Speaker Brings Black History Alive at Park Avenue

Speaker Brings Black History Alive at Park Avenue photo

NY1 news anchor Cheryl Wills inspired students at Park Avenue Memorial Elementary to learn more about their family histories.

Ms. Wills, a Long Island resident who speaks at schools across the country, visited Park Avenue on Feb. 26 for Black History Month. She shared the tale of her great-great-great-grandfather Sandy Wills who was a slave in Tennessee and later became a freedom fighter as a member of the United States Army in the Civil War. The story inspired her two books, “The Emancipation of Grandpa Sandy Wills” and “Emancipated: My Family’s Fight for Freedom.” She provided signed copies of each for the school library. 

“The best education is knowing who you are,” Ms. Wills told the students. “We all have incredible stories.”

With nonfiction writing a major component of literacy instruction at Park Avenue, Ms. Wills spoke to students about using primary sources of information when they research a topic. She explained how she used census data and other records to learn about her family history. Ms. Wills encouraged the children to take full advantage of their educational opportunities and asked them to salute their teachers with a round of applause.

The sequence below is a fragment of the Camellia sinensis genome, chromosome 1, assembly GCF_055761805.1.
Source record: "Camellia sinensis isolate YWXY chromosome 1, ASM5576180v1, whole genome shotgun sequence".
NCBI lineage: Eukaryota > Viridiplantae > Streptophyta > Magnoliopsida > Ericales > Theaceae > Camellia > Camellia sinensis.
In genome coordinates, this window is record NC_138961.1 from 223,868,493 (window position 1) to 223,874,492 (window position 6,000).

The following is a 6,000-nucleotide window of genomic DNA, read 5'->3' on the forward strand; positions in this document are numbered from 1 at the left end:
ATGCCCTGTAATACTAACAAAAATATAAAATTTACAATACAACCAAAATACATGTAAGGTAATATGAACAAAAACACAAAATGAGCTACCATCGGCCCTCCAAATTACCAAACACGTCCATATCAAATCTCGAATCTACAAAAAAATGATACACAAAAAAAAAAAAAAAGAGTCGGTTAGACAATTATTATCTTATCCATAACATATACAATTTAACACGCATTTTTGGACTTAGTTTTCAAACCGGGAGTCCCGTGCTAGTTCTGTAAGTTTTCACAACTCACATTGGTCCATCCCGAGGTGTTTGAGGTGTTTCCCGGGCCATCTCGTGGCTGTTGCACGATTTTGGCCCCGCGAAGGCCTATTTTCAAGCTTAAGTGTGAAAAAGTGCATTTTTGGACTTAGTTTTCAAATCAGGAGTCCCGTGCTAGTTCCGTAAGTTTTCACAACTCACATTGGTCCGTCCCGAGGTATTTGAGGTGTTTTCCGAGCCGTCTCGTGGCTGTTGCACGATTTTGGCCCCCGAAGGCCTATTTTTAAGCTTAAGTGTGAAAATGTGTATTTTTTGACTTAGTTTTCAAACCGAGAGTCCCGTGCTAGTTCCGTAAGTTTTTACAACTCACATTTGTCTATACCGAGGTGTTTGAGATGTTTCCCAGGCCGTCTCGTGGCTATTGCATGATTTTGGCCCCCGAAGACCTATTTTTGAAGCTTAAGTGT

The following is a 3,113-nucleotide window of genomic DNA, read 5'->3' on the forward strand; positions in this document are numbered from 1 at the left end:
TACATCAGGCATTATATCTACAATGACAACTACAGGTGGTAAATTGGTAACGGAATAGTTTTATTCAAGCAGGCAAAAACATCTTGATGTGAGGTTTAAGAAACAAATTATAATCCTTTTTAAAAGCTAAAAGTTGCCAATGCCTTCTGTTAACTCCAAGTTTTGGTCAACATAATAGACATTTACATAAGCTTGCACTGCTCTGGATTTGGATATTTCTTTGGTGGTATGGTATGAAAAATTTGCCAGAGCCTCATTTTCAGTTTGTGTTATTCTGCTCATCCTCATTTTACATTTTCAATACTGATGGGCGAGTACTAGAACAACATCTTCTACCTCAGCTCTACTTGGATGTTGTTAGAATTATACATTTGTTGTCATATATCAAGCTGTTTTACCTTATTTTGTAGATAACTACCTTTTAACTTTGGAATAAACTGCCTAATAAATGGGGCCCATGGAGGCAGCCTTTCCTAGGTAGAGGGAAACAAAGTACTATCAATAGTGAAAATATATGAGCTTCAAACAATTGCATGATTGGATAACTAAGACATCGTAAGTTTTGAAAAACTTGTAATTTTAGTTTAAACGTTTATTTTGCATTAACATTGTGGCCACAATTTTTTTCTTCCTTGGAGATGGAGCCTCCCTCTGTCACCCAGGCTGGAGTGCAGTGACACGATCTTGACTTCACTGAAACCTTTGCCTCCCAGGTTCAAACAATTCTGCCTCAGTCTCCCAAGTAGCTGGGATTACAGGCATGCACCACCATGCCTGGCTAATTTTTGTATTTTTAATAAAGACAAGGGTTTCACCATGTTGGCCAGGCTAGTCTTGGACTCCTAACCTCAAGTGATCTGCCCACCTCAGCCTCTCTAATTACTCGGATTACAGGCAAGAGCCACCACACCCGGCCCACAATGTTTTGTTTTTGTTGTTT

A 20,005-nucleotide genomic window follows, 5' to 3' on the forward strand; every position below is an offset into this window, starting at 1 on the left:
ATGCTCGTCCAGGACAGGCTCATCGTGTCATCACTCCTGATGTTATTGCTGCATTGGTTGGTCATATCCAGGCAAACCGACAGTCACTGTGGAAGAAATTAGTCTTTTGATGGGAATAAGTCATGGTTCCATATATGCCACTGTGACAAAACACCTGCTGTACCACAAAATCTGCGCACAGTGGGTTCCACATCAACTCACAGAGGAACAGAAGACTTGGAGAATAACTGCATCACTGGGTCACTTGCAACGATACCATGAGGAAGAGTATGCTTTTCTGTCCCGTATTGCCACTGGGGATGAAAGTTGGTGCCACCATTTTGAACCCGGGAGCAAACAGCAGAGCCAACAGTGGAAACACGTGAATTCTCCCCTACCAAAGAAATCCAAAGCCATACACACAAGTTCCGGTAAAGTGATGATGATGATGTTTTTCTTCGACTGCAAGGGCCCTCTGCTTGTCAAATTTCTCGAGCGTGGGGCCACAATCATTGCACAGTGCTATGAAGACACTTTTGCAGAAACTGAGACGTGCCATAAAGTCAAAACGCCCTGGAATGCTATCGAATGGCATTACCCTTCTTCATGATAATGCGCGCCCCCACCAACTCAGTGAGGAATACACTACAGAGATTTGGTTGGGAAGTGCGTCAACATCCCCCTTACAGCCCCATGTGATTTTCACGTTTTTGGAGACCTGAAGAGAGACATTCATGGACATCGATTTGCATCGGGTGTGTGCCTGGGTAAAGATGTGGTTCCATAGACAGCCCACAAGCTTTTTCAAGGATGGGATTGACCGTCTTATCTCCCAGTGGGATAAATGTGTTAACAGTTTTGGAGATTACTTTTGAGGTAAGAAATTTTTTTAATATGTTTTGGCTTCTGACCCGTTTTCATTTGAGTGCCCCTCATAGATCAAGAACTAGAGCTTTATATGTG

Her visit was coordinated by librarian Timothy Quinn with support from the Amityville Parent-Teacher Council. Mr. Quinn said the presentation supported Black History Month lessons that have taken place at the school throughout February.

Classroom teachers focused on significant yet lesser-known African-American figures in American history. In art, students made Kente cloth designs, African mask scratch art and African necklaces. Music classes featured lessons on how escaping slaves used music as code on the Underground Railroad.